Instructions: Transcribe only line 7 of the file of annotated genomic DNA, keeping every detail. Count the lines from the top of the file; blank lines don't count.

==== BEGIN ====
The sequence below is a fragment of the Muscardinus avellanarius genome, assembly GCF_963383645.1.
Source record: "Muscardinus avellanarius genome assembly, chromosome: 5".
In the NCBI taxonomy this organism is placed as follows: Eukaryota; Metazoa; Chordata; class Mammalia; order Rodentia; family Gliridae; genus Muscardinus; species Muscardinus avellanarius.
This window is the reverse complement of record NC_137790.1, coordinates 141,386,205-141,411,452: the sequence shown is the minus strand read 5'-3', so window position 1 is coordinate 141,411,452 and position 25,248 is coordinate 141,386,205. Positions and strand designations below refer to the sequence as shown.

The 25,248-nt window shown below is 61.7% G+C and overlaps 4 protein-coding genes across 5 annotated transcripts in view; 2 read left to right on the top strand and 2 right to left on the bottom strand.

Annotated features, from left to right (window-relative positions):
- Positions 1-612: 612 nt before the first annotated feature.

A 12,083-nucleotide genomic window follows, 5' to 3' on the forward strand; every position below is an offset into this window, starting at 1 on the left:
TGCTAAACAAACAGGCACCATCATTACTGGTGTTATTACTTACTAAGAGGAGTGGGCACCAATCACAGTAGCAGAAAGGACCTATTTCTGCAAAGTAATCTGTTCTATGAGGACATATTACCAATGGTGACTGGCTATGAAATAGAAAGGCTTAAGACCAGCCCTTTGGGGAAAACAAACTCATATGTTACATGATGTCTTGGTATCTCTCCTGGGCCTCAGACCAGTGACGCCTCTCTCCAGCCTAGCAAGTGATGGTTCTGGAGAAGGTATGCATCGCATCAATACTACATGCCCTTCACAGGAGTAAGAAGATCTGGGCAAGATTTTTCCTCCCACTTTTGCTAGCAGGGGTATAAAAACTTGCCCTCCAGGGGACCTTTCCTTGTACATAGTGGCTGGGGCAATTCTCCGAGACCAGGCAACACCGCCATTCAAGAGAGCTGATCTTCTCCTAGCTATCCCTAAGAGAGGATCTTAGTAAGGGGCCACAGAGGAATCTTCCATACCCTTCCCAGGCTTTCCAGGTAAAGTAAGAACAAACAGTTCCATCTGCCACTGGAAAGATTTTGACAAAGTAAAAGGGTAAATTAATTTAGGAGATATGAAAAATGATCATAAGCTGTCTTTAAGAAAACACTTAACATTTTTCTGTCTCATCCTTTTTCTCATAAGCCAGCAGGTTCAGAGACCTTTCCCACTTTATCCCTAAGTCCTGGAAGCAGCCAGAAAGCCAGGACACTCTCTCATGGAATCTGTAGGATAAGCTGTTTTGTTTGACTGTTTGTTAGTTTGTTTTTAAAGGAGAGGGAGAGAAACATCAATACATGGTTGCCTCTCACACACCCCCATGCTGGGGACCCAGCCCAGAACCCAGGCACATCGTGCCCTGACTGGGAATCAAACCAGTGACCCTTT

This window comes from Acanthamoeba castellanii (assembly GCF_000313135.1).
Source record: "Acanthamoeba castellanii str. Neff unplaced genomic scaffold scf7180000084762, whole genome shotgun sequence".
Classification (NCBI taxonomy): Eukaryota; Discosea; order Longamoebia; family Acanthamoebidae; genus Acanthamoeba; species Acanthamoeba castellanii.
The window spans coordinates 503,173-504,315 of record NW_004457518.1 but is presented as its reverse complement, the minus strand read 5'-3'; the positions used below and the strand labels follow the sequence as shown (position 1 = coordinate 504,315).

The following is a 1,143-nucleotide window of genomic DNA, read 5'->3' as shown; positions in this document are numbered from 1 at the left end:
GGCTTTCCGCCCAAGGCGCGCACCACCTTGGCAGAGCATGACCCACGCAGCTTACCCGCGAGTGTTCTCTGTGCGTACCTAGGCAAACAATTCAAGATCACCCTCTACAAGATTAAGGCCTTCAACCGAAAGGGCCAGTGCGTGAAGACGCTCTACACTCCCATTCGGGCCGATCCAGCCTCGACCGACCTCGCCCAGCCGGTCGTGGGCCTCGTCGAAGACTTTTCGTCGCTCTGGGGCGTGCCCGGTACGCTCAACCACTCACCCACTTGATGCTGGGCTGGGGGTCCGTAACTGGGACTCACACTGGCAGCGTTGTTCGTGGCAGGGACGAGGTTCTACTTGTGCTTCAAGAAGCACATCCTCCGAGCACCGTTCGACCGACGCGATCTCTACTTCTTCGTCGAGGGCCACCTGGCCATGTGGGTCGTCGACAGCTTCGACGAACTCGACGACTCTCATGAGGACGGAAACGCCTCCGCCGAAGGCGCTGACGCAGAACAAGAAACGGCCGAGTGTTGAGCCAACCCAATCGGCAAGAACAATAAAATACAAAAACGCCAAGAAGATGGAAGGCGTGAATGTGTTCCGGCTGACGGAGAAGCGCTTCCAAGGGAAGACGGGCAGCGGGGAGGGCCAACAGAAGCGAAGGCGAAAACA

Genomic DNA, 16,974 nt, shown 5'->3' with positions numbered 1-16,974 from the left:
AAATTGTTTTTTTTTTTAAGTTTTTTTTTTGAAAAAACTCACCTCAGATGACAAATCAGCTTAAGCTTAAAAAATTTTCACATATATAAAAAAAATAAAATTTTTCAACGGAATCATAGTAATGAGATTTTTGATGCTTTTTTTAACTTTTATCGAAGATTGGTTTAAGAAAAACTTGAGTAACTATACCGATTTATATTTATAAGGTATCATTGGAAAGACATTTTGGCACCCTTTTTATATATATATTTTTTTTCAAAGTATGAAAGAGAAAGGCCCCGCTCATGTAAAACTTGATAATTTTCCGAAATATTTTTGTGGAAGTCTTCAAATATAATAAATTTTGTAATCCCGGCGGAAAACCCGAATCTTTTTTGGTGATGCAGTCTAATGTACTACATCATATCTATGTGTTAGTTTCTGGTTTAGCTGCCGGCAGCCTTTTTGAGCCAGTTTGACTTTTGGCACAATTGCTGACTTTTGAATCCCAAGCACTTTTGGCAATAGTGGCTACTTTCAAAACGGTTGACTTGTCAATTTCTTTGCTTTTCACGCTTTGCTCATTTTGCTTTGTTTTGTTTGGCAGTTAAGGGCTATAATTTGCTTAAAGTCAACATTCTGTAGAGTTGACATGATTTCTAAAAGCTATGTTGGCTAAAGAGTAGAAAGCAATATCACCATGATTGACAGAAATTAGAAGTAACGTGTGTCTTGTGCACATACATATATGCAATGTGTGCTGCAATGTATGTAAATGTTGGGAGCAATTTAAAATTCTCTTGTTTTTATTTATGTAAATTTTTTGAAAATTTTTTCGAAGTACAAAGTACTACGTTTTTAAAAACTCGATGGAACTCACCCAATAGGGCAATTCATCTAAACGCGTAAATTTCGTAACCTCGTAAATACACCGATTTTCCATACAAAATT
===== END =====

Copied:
- Positions 1-612: 612 nt before the first annotated feature.